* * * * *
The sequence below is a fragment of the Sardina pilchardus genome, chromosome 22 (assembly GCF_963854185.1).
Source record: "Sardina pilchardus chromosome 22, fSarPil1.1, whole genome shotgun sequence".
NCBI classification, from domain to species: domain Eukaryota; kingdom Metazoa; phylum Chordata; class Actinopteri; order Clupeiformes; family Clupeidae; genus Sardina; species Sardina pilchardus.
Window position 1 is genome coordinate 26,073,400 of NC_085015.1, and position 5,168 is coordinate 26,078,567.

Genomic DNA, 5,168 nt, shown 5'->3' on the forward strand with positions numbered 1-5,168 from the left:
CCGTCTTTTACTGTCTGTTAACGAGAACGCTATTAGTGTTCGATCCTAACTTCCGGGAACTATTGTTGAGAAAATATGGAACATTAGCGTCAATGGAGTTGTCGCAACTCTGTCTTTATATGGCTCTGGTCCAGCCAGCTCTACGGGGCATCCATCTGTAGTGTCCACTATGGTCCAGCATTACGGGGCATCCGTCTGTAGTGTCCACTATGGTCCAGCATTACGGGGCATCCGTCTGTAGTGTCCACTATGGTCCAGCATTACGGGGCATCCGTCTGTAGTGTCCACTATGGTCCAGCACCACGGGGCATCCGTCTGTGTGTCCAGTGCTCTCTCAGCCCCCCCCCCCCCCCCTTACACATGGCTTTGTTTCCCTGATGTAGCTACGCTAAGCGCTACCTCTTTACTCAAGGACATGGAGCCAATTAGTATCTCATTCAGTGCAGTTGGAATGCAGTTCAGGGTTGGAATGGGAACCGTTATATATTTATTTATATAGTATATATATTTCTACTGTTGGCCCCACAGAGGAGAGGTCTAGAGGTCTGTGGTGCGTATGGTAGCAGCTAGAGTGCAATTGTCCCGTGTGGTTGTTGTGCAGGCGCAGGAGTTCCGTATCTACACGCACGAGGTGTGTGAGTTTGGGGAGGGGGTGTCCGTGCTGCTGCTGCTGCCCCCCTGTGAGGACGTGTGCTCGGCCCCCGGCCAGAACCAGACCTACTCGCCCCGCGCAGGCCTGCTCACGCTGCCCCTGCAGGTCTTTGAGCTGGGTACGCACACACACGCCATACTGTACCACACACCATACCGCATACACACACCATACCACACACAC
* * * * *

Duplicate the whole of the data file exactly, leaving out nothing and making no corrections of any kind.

The sequence below is a fragment of the Sardina pilchardus genome, chromosome 22 (assembly GCF_963854185.1).
Source record: "Sardina pilchardus chromosome 22, fSarPil1.1, whole genome shotgun sequence".
NCBI classification, from domain to species: domain Eukaryota; kingdom Metazoa; phylum Chordata; class Actinopteri; order Clupeiformes; family Clupeidae; genus Sardina; species Sardina pilchardus.
Window position 1 is genome coordinate 26,073,400 of NC_085015.1, and position 5,168 is coordinate 26,078,567.

Genomic DNA, 5,168 nt, shown 5'->3' on the forward strand with positions numbered 1-5,168 from the left:
CCGTCTTTTACTGTCTGTTAACGAGAACGCTATTAGTGTTCGATCCTAACTTCCGGGAACTATTGTTGAGAAAATATGGAACATTAGCGTCAATGGAGTTGTCGCAACTCTGTCTTTATATGGCTCTGGTCCAGCCAGCTCTACGGGGCATCCATCTGTAGTGTCCACTATGGTCCAGCATTACGGGGCATCCGTCTGTAGTGTCCACTATGGTCCAGCATTACGGGGCATCCGTCTGTAGTGTCCACTATGGTCCAGCATTACGGGGCATCCGTCTGTAGTGTCCACTATGGTCCAGCACCACGGGGCATCCGTCTGTGTGTCCAGTGCTCTCTCAGCCCCCCCCCCCCCCCCTTACACATGGCTTTGTTTCCCTGATGTAGCTACGCTAAGCGCTACCTCTTTACTCAAGGACATGGAGCCAATTAGTATCTCATTCAGTGCAGTTGGAATGCAGTTCAGGGTTGGAATGGGAACCGTTATATATTTATTTATATAGTATATATATTTCTACTGTTGGCCCCACAGAGGAGAGGTCTAGAGGTCTGTGGTGCGTATGGTAGCAGCTAGAGTGCAATTGTCCCGTGTGGTTGTTGTGCAGGCGCAGGAGTTCCGTATCTACACGCACGAGGTGTGTGAGTTTGGGGAGGGGGTGTCCGTGCTGCTGCTGCTGCCCCCCTGTGAGGACGTGTGCTCGGCCCCCGGCCAGAACCAGACCTACTCGCCCCGCGCAGGCCTGCTCACGCTGCCCCTGCAGGTCTTTGAGCTGGGTACGCACACACACGCCATACTGTACCACACACCATACCGCATACACACACCATACCACACACAC